You may not fully understand the seriousness of asthma. Some
adults who have mild symptoms may not feel that treatment is
Learn all you can about asthma. Even if you
have no symptoms, asthma can hurt your lungs, possibly leading to worse
symptoms later in life.
Understand the benefits of treating asthma
and the risks of not treating asthma.
It may be difficult to visit or communicate with a doctor or pharmacist. This could be because of distance and a lack of
transportation, cultural or language barriers, a lack of trust, or
miscommunication. All of this can lead to little guidance about what to
Work with others to ensure that you have
transportation to your doctor and pharmacy.
your doctor to develop personal goals and expectations for your
If you do not understand something, ask about
If you do not feel comfortable with your doctor,
consider looking for a new one.
If language is a problem, have a
friend help you or get in touch with a social organization.
Often it is hard for a child to follow the management plan,
because the child must rely on the help of family members and other
Asthma management plan problems for children
Reasons children might not follow
In single-parent families, a parent may not always be available
to help the child remember to take medicine. It also may mean that a child
has sole responsibility for treatment.
Talk to friends, neighbors, and school
administrators about your child's asthma and what they can do to
Help your child understand what he or she can do for the
The child may have many caregivers, making it hard for the
child to be on a regular schedule.
Print a calendar with the child's schedule
and who is responsible on each day. Be sure to give a copy of the schedule to all caregivers.
Be proactive about calling other caregivers to be sure
everyone understands what has to be done.
Teach your child to be
proactive in working with caregivers and understanding what he or she has to do
for the condition.
A shortage of school health professionals may make it hard to
help the child remember to take medicine or to take it correctly.
Contact the school principal, other
administrators, teachers, counselors, and coaches. Make sure they all
understand that your child has asthma and how important it is that he or she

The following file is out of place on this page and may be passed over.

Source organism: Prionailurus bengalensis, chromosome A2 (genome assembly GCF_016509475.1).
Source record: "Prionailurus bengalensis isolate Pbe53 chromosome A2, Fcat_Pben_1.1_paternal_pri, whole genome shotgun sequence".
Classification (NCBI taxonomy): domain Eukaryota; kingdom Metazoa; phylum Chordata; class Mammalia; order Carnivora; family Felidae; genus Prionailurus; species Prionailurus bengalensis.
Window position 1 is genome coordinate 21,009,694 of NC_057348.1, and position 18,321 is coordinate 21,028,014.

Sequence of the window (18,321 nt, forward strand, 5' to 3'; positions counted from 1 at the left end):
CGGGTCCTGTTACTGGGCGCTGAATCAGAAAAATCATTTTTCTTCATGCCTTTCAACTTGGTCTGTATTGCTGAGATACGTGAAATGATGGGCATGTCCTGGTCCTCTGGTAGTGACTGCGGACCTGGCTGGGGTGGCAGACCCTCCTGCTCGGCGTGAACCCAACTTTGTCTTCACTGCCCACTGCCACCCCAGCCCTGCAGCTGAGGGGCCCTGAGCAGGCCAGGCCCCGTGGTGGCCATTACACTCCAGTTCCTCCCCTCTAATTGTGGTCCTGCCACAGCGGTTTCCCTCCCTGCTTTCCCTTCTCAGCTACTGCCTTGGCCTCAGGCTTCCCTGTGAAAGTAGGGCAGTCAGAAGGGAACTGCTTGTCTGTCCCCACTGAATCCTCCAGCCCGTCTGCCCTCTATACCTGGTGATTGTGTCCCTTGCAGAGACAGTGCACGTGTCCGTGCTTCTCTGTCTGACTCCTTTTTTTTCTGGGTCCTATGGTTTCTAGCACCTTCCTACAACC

takes the medicine.
If possible, find one person in the school
who will see that your child takes his or her medicine.
your child's friends to see if they can help remind your child to take the
Oral corticosteroid syrup (such as methylprednisolone) has a
bitter taste, and some young children will vomit or refuse their
Work with your doctor. There
may be other brands or other medicines your child can take.
You may be concerned about the effect of inhaled steroids on your child's growth or health.
Children or teens may be embarrassed about having to take
asthma medicine. They may feel different from their friends and
Help your child remember that asthma is
only one part of life.
If possible, allow your child to meet with
his or her doctor alone. This will encourage your child to become
involved in his or her own care.
Work out a daily management plan
that allows your child to continue daily activities, especially sports.
Exercise is important for maintaining strong lungs and overall health.
Encourage your child to meet others who have asthma so they can
support each other.
In this article
This information is produced and provided by the National
Institute (NCI). The information in this topic may have changed since it was written. For the most current information, contact the National
Institute via the Internet web site at http://
.gov or call 1-800-4-CANCER.
WebMD Medical Reference from Healthwise
February 22, 2013
This information is not intended to replace the advice of a doctor.
Healthwise disclaims any liability for the decisions you make based on this